One year after Sans Forgetica – a typeface that could help people remember more of what they read – was released into the world, the RMIT trio behind the project reflect on the wild ride that ensued.
RMIT’s Stephen Banham, Dr Janneke Blijlevens and Dr Jo Peryman worked together to develop, design and test the font, which inspired songs and a Wikipedia entry, received global media attention and connected them with academic peers and the public from around the world.
It also claimed the top award in Communication Design and the Patron’s Australian Design Award at the 61st annual Good Design Awards.
Sans Forgetica is believed to be the world’s first typeface specifically designed to help people retain information and remember more of typed study notes.
Despite working in different fields, the trio agreed the font highlighted the power of academics to engage with everyone through hooking into a fascination and conversation around memory, recall, design and psychology.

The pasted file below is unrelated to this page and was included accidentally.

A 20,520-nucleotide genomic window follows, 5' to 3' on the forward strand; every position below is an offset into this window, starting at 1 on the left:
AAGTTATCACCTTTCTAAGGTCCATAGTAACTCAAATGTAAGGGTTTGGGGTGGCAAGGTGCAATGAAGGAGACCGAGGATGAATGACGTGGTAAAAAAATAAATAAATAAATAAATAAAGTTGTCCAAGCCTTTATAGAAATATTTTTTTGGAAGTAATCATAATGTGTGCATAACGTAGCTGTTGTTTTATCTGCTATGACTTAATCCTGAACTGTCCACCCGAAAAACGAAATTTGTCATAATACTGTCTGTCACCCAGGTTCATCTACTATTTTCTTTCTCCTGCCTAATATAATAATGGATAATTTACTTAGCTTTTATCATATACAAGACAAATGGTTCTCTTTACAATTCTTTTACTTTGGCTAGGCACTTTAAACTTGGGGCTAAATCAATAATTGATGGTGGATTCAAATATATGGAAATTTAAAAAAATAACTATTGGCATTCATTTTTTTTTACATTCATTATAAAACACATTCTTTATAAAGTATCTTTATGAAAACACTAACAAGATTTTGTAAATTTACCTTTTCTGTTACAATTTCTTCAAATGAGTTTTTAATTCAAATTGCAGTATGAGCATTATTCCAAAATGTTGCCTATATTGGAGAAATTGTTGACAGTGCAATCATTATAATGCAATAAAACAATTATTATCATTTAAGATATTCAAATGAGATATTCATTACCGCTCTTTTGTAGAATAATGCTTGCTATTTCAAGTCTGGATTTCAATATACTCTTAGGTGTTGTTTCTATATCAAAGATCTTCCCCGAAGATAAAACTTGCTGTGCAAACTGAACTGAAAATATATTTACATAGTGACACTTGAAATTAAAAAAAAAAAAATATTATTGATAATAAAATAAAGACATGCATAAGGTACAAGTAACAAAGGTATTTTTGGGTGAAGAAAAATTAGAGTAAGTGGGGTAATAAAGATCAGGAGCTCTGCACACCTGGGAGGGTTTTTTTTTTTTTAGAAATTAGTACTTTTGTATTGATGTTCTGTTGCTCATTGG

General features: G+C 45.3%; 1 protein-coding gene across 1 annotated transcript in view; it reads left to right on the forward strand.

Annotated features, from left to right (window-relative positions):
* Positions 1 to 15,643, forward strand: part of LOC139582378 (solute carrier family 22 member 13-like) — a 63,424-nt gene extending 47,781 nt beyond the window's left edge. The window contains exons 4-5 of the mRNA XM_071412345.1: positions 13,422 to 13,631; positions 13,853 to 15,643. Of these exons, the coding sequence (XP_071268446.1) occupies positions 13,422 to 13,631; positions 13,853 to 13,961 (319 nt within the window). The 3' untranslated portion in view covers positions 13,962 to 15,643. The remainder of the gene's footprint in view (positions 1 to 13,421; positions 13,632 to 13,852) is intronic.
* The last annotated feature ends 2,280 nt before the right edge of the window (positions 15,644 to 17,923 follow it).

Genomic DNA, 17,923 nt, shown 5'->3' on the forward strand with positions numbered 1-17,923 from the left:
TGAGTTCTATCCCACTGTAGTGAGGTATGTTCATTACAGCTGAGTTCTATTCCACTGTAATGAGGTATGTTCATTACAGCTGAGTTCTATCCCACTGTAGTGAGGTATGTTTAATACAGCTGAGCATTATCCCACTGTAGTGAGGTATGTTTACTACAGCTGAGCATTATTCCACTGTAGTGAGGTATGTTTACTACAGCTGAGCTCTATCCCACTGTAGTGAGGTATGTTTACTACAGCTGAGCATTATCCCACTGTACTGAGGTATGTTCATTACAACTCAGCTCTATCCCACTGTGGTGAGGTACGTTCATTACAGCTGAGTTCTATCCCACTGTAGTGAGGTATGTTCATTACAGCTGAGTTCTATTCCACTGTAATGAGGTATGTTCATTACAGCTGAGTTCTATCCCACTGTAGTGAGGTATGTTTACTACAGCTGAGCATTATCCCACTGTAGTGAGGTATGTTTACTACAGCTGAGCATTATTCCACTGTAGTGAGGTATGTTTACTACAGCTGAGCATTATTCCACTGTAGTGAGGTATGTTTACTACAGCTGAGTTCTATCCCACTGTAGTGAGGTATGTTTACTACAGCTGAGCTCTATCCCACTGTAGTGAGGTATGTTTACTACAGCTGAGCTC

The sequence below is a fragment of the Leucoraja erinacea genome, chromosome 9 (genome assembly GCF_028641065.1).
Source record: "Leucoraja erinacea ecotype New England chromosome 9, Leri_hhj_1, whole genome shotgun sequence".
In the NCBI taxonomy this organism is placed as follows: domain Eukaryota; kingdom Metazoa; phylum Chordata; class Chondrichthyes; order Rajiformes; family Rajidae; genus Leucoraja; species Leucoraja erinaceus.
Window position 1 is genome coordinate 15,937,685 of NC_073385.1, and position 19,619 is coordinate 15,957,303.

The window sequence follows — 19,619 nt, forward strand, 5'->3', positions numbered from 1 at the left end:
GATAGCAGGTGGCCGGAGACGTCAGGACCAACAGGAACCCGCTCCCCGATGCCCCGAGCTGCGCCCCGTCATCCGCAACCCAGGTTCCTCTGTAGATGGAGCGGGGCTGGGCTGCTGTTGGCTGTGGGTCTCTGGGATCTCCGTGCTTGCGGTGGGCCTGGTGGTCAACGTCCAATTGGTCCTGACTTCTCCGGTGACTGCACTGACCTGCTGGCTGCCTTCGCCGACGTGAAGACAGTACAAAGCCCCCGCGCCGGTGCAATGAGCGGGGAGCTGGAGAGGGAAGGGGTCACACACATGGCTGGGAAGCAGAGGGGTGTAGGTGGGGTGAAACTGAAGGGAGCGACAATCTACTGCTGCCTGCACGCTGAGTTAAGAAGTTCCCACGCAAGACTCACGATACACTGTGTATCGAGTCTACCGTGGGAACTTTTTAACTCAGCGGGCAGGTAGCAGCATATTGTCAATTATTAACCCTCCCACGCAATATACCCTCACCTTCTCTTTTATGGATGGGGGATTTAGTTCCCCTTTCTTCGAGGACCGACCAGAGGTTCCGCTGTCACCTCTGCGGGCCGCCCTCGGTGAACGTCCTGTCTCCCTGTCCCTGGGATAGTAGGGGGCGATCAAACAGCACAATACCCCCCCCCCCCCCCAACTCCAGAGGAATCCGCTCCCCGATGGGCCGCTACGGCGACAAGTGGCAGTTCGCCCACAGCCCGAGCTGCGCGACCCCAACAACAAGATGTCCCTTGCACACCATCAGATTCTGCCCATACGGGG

They also agreed Sans Forgetica was still in its infancy. They are working on papers for publication in scientific and design journals, as well as following up on opportunities to test it in different settings.
Senior Lecturer Marketing (Experimental Methods & Design Thinking) and Behavioural Business Lab chair Dr Janneke Blijlevens said Sans Forgetica had ignited a “fire within” to focus on work that benefited society and was meaningful to people.
“Being a bit of a nerd, I was humbled to read a